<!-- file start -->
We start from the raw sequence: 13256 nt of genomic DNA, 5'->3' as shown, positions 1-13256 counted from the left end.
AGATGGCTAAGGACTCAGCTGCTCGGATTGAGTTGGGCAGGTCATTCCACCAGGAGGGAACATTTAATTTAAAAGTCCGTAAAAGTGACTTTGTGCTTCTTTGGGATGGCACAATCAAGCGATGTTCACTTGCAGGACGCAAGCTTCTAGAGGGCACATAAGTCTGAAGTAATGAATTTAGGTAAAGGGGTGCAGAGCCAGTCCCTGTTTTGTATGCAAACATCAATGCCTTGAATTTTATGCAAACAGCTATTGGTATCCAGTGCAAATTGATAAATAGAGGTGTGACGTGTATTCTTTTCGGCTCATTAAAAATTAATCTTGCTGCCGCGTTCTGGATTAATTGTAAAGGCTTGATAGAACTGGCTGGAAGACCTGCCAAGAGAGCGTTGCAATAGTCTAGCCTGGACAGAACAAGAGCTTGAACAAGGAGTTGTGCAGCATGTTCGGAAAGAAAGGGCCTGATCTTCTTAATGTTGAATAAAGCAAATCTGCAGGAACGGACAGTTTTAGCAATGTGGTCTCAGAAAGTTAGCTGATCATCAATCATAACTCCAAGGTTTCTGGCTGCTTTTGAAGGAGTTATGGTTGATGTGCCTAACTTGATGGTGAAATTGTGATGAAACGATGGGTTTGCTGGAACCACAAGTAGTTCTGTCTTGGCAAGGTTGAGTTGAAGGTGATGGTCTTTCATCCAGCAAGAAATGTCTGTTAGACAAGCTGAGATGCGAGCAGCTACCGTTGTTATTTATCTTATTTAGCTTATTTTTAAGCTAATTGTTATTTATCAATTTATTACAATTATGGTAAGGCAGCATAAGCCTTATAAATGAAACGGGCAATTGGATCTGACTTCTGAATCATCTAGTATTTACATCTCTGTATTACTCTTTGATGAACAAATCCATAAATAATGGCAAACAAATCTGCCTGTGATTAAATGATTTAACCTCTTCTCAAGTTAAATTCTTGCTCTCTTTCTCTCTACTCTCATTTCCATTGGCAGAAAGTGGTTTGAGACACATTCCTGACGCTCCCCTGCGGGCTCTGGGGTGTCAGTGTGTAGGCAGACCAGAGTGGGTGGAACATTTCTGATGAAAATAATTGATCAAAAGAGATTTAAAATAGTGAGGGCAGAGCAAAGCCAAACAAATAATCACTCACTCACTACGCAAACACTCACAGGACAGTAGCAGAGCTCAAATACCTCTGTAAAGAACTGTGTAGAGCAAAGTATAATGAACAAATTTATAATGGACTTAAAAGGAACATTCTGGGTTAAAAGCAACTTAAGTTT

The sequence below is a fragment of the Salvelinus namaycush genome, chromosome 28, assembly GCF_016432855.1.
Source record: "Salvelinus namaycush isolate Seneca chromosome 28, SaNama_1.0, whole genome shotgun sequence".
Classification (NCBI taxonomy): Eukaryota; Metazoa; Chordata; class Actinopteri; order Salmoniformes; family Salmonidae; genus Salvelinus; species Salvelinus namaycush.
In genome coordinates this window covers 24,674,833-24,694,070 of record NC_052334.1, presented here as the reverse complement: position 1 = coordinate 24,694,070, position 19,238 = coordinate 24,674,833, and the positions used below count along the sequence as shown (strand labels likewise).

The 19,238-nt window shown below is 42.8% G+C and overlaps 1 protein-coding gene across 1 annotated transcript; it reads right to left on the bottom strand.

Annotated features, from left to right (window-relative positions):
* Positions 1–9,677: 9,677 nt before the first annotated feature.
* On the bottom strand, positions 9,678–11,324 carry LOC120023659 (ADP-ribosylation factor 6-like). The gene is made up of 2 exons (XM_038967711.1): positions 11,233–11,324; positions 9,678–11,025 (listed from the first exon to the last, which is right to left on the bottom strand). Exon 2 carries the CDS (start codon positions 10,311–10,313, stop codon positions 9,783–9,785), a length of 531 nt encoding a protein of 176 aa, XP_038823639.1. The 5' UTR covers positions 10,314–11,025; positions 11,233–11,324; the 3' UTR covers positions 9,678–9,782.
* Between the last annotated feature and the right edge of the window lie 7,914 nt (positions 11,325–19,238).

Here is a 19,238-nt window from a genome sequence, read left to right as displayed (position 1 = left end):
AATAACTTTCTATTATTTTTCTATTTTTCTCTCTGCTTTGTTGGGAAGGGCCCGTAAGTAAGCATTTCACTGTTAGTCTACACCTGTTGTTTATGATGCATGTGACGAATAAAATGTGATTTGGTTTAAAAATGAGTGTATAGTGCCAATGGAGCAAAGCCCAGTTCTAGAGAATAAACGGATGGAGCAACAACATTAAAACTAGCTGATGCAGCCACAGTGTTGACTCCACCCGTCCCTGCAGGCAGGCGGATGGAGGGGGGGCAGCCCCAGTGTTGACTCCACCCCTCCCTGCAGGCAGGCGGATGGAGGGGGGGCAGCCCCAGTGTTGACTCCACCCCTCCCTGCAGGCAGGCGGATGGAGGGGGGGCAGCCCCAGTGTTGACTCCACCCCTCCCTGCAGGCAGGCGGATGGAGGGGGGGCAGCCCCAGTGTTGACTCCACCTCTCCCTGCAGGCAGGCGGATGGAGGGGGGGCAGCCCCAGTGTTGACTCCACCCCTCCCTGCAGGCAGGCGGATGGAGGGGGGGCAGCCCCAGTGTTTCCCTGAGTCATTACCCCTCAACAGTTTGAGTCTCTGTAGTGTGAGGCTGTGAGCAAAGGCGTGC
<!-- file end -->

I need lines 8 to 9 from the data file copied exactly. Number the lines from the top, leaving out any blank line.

Annotated features, from left to right (window-relative positions):
* Positions 1–9,677: 9,677 nt before the first annotated feature.